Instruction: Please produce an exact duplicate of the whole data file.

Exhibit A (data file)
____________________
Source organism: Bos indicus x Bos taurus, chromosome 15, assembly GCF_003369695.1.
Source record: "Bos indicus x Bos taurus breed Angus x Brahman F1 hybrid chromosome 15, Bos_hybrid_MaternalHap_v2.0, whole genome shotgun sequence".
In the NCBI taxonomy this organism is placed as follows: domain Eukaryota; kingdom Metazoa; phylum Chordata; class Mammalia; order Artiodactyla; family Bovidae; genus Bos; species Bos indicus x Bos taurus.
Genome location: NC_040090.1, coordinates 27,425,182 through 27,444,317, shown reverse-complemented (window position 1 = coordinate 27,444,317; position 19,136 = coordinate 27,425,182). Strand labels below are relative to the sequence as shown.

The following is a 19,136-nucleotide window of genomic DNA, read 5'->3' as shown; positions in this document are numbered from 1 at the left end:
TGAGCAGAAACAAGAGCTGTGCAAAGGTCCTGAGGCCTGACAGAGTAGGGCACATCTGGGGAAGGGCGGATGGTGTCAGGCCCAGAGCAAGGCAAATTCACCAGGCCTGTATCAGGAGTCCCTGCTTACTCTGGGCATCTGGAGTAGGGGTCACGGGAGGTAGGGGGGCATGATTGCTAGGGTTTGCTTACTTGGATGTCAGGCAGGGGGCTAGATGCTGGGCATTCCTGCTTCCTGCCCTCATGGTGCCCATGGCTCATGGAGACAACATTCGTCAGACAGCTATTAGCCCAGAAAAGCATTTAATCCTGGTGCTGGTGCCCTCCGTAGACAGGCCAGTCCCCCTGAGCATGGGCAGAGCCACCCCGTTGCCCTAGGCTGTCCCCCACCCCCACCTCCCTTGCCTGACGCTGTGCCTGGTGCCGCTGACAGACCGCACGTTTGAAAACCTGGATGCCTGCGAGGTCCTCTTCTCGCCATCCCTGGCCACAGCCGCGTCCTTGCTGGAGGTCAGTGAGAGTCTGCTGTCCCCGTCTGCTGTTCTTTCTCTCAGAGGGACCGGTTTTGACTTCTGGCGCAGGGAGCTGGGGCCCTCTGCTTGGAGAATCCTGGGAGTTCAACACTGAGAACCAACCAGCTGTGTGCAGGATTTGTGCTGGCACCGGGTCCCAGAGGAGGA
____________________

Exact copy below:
Source organism: Bos indicus x Bos taurus, chromosome 15, assembly GCF_003369695.1.
Source record: "Bos indicus x Bos taurus breed Angus x Brahman F1 hybrid chromosome 15, Bos_hybrid_MaternalHap_v2.0, whole genome shotgun sequence".
In the NCBI taxonomy this organism is placed as follows: domain Eukaryota; kingdom Metazoa; phylum Chordata; class Mammalia; order Artiodactyla; family Bovidae; genus Bos; species Bos indicus x Bos taurus.
Genome location: NC_040090.1, coordinates 27,425,182 through 27,444,317, shown reverse-complemented (window position 1 = coordinate 27,444,317; position 19,136 = coordinate 27,425,182). Strand labels below are relative to the sequence as shown.

The following is a 19,136-nucleotide window of genomic DNA, read 5'->3' as shown; positions in this document are numbered from 1 at the left end:
TGAGCAGAAACAAGAGCTGTGCAAAGGTCCTGAGGCCTGACAGAGTAGGGCACATCTGGGGAAGGGCGGATGGTGTCAGGCCCAGAGCAAGGCAAATTCACCAGGCCTGTATCAGGAGTCCCTGCTTACTCTGGGCATCTGGAGTAGGGGTCACGGGAGGTAGGGGGGCATGATTGCTAGGGTTTGCTTACTTGGATGTCAGGCAGGGGGCTAGATGCTGGGCATTCCTGCTTCCTGCCCTCATGGTGCCCATGGCTCATGGAGACAACATTCGTCAGACAGCTATTAGCCCAGAAAAGCATTTAATCCTGGTGCTGGTGCCCTCCGTAGACAGGCCAGTCCCCCTGAGCATGGGCAGAGCCACCCCGTTGCCCTAGGCTGTCCCCCACCCCCACCTCCCTTGCCTGACGCTGTGCCTGGTGCCGCTGACAGACCGCACGTTTGAAAACCTGGATGCCTGCGAGGTCCTCTTCTCGCCATCCCTGGCCACAGCCGCGTCCTTGCTGGAGGTCAGTGAGAGTCTGCTGTCCCCGTCTGCTGTTCTTTCTCTCAGAGGGACCGGTTTTGACTTCTGGCGCAGGGAGCTGGGGCCCTCTGCTTGGAGAATCCTGGGAGTTCAACACTGAGAACCAACCAGCTGTGTGCAGGATTTGTGCTGGCACCGGGTCCCAGAGGAGGA